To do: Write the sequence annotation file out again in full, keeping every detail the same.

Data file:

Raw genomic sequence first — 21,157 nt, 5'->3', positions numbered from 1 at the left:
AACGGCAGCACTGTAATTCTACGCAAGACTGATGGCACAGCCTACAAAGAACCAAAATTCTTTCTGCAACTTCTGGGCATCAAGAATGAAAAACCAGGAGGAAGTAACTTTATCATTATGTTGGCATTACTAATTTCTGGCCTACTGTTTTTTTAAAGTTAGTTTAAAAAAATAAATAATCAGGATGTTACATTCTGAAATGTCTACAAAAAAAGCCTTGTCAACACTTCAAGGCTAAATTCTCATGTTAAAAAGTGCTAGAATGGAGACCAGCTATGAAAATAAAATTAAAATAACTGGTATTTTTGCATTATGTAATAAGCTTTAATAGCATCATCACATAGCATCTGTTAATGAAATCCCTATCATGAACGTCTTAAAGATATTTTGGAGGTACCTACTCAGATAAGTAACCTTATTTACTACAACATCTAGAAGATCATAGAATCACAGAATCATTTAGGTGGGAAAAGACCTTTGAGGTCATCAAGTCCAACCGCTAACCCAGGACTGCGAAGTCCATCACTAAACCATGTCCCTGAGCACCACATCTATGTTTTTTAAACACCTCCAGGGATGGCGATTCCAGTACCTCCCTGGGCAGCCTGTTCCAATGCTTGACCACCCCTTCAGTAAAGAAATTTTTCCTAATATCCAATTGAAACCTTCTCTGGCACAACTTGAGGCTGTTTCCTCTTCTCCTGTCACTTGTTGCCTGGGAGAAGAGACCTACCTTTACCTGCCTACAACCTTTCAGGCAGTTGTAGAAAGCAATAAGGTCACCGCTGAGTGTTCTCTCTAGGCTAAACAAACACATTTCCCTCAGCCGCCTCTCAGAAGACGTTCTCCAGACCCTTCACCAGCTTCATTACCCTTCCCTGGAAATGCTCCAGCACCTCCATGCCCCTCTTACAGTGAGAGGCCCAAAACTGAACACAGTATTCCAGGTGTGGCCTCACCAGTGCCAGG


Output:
Raw genomic sequence first — 21,157 nt, 5'->3', positions numbered from 1 at the left:
AACGGCAGCACTGTAATTCTACGCAAGACTGATGGCACAGCCTACAAAGAACCAAAATTCTTTCTGCAACTTCTGGGCATCAAGAATGAAAAACCAGGAGGAAGTAACTTTATCATTATGTTGGCATTACTAATTTCTGGCCTACTGTTTTTTTAAAGTTAGTTTAAAAAAATAAATAATCAGGATGTTACATTCTGAAATGTCTACAAAAAAAGCCTTGTCAACACTTCAAGGCTAAATTCTCATGTTAAAAAGTGCTAGAATGGAGACCAGCTATGAAAATAAAATTAAAATAACTGGTATTTTTGCATTATGTAATAAGCTTTAATAGCATCATCACATAGCATCTGTTAATGAAATCCCTATCATGAACGTCTTAAAGATATTTTGGAGGTACCTACTCAGATAAGTAACCTTATTTACTACAACATCTAGAAGATCATAGAATCACAGAATCATTTAGGTGGGAAAAGACCTTTGAGGTCATCAAGTCCAACCGCTAACCCAGGACTGCGAAGTCCATCACTAAACCATGTCCCTGAGCACCACATCTATGTTTTTTAAACACCTCCAGGGATGGCGATTCCAGTACCTCCCTGGGCAGCCTGTTCCAATGCTTGACCACCCCTTCAGTAAAGAAATTTTTCCTAATATCCAATTGAAACCTTCTCTGGCACAACTTGAGGCTGTTTCCTCTTCTCCTGTCACTTGTTGCCTGGGAGAAGAGACCTACCTTTACCTGCCTACAACCTTTCAGGCAGTTGTAGAAAGCAATAAGGTCACCGCTGAGTGTTCTCTCTAGGCTAAACAAACACATTTCCCTCAGCCGCCTCTCAGAAGACGTTCTCCAGACCCTTCACCAGCTTCATTACCCTTCCCTGGAAATGCTCCAGCACCTCCATGCCCCTCTTACAGTGAGAGGCCCAAAACTGAACACAGTATTCCAGGTGTGGCCTCACCAGTGCCAGG